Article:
Assad rejects 'foreign solution' to Syria crisis


Placards are displayed during a demonstration against the Syrian president Bashar al Assad in front of the White House in Washington, DC, on Mar. 10, 2012.


Jewel Samad

The Syrian President, Bashar Al-Assad, said he will reject any solution to the conflict in his country that is imposed by foreign nations, the Xinhua news agency reported.

In an interview with Iranian state television, Assad said the Syrian people alone were responsible for solving the Syrian conflict – which he described as an "internal issue which has nothing to do with foreign countries."

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According to Assad, the ongoing violence in Syria – in which the UN estimates more than 10,000 people have been killed – boils down to internal differences and disagreements, notably among "the youth," adding that maintaining national unity was paramount.

He said that no amount of external pressure would change his government's attitude towards internal security.

Assad's comments come ahead of a Syria meeting in Geneva on Saturday between the five permanent members of the UN Security Council, and regional powers Turkey, Iraq, Kuwait and Qatar.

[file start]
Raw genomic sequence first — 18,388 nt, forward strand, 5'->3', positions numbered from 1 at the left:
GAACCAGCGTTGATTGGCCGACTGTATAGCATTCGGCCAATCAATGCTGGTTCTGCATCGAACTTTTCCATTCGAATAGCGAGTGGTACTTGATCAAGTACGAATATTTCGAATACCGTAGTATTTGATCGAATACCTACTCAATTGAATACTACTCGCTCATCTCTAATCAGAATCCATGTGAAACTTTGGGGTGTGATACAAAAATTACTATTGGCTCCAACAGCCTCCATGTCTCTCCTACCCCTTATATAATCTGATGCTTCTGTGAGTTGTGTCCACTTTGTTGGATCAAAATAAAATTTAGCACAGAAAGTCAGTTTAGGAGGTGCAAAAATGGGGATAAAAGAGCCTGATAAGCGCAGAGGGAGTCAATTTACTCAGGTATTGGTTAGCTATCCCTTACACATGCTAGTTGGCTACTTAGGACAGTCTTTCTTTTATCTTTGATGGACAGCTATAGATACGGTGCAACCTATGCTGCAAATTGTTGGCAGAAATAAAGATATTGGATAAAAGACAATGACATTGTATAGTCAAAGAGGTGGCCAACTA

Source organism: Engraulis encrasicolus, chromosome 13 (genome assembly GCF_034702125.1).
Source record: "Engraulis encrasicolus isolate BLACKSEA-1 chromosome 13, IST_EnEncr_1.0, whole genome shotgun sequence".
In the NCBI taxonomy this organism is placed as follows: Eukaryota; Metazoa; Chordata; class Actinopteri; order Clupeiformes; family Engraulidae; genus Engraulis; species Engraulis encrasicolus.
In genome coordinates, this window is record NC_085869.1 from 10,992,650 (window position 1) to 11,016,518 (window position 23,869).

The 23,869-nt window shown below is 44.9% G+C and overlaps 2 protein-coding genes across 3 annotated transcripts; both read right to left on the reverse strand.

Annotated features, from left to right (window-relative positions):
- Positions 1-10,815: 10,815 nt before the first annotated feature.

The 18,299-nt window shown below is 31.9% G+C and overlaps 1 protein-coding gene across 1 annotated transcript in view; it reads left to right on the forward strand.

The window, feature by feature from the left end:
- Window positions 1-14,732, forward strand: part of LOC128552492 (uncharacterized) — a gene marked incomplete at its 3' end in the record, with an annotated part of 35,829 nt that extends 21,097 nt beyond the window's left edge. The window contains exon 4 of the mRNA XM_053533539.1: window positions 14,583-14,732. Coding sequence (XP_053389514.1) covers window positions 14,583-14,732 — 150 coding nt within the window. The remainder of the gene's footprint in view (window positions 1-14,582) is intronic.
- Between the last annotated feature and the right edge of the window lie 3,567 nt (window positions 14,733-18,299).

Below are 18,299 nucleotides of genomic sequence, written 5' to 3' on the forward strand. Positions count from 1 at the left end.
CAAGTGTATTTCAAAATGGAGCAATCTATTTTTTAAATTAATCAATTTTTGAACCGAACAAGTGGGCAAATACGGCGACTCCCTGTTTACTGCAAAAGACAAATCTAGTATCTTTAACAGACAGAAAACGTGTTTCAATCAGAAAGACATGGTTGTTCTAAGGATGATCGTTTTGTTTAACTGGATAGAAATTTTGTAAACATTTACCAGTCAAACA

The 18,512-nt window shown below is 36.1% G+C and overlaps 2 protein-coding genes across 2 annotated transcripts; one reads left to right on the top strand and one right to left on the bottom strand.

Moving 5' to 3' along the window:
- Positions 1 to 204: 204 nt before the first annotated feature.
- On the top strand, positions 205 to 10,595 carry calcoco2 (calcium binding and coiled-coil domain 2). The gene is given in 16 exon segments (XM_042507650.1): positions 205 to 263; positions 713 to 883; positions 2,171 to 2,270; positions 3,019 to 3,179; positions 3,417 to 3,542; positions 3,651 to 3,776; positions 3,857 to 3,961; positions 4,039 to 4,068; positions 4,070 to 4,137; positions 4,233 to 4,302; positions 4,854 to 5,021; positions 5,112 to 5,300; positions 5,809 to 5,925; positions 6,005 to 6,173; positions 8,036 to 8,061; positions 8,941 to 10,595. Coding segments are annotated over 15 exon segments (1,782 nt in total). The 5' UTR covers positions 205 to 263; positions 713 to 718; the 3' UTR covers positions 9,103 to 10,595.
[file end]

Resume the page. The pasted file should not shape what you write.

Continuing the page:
Representatives are to discuss a plan by UN-Arab League peace envoy Kofi Annan for a transitional government of national unity in Syria.

Reuters this week reported that the new cabinet was to include members from both sides of the Syrian conflict, but exclude those whose participation could damage its credibility – raising the possibility that Assad may be left out.

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Diplomats had suggested that Russia – a long-time ally of Syria – would support the plan, but, according to BBC reports today, the Russian Foreign Minister Sergei Lavrov has ruled out endorsing a transitional government that would require Assad to step down.

Lavrov said: "We will not support and cannot support any meddling from outside or any imposition of recipes. This also concerns the fate of the president of the country, Bashar al-Assad."